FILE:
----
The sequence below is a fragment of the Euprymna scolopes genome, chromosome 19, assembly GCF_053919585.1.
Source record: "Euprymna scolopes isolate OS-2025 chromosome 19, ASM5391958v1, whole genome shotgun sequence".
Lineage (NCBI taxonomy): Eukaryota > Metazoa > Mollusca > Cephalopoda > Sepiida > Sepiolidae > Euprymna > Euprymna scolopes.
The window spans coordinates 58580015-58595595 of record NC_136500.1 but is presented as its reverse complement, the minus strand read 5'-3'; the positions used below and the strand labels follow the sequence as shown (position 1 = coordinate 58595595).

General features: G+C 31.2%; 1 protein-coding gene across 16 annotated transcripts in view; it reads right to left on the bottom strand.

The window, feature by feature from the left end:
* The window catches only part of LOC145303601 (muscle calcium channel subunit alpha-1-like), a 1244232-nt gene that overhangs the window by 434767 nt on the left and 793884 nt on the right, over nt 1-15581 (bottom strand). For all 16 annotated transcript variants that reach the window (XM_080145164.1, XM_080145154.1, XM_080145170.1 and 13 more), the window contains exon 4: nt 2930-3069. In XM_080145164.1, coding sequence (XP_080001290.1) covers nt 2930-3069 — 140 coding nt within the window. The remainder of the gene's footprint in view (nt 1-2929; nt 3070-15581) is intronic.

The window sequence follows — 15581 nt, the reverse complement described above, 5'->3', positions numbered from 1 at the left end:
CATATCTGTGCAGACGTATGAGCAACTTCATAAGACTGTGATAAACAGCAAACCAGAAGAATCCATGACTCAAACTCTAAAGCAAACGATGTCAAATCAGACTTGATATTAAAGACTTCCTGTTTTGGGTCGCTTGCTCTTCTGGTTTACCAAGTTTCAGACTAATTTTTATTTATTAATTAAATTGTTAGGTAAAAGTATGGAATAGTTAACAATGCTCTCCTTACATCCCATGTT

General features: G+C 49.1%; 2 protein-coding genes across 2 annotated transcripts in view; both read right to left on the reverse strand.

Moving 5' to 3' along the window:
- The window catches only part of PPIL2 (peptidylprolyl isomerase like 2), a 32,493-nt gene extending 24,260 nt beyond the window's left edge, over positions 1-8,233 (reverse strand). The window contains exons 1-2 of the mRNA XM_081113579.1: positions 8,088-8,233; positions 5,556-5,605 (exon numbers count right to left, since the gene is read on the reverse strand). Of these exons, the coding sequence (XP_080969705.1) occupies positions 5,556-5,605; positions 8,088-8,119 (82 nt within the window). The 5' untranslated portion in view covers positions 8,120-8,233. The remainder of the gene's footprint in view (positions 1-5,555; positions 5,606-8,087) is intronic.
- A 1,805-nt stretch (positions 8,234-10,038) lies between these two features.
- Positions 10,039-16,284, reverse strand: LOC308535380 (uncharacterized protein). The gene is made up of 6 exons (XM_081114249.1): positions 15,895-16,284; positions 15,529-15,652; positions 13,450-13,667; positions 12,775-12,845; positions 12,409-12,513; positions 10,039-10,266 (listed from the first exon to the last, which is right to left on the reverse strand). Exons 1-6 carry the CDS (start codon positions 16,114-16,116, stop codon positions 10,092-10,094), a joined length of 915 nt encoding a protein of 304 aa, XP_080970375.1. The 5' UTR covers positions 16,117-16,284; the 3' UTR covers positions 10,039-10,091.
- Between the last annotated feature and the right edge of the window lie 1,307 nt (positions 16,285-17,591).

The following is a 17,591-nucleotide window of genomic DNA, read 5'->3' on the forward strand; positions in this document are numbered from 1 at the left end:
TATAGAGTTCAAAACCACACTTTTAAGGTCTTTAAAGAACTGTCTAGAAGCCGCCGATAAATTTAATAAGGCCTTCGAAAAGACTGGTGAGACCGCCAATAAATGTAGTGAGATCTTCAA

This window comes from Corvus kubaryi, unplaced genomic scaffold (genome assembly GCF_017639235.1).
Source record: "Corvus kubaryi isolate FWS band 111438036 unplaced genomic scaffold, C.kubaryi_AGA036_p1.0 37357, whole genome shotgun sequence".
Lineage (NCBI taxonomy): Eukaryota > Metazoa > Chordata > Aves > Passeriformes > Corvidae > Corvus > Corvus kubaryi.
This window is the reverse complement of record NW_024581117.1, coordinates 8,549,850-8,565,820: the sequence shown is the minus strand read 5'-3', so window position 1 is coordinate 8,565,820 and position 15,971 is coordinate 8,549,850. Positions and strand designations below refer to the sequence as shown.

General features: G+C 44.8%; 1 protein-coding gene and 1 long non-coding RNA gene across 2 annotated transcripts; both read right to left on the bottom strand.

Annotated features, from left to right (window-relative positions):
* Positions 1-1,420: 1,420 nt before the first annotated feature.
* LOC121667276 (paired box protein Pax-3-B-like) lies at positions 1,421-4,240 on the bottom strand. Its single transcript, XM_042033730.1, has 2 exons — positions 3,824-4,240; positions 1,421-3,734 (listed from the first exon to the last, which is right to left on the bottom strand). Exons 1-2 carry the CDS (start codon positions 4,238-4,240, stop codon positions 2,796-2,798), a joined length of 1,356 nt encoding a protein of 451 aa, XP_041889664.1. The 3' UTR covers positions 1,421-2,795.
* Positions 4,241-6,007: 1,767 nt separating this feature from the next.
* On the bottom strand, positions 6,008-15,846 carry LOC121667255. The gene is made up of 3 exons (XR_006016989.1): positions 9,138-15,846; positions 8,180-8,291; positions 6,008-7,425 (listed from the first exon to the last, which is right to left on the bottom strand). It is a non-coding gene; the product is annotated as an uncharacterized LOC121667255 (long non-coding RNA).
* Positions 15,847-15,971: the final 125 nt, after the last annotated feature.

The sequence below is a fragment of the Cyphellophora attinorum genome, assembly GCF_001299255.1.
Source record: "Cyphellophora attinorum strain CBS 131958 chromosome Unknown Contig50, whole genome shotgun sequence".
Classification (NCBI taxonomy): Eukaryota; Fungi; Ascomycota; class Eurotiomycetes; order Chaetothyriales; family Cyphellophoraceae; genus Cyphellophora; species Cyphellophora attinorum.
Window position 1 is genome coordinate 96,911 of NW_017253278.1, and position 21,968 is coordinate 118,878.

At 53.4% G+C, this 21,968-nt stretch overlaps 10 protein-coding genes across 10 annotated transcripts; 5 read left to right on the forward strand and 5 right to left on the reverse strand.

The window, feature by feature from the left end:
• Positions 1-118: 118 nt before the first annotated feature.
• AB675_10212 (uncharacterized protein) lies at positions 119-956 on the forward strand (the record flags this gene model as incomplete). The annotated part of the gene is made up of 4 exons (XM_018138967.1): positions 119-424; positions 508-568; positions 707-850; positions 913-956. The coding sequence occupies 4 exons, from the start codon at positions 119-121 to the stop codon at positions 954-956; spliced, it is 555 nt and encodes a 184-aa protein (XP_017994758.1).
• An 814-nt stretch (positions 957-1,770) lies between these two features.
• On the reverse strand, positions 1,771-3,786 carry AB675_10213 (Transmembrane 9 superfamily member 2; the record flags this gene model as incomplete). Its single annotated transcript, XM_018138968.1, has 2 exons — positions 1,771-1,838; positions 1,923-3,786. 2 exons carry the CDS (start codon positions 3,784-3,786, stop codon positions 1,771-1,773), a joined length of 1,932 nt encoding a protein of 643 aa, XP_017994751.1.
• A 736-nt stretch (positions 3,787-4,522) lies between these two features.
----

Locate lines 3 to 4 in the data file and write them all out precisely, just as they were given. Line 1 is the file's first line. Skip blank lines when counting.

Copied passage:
Lineage (NCBI taxonomy): Eukaryota > Metazoa > Mollusca > Cephalopoda > Sepiida > Sepiolidae > Euprymna > Euprymna scolopes.
The window spans coordinates 58580015-58595595 of record NC_136500.1 but is presented as its reverse complement, the minus strand read 5'-3'; the positions used below and the strand labels follow the sequence as shown (position 1 = coordinate 58595595).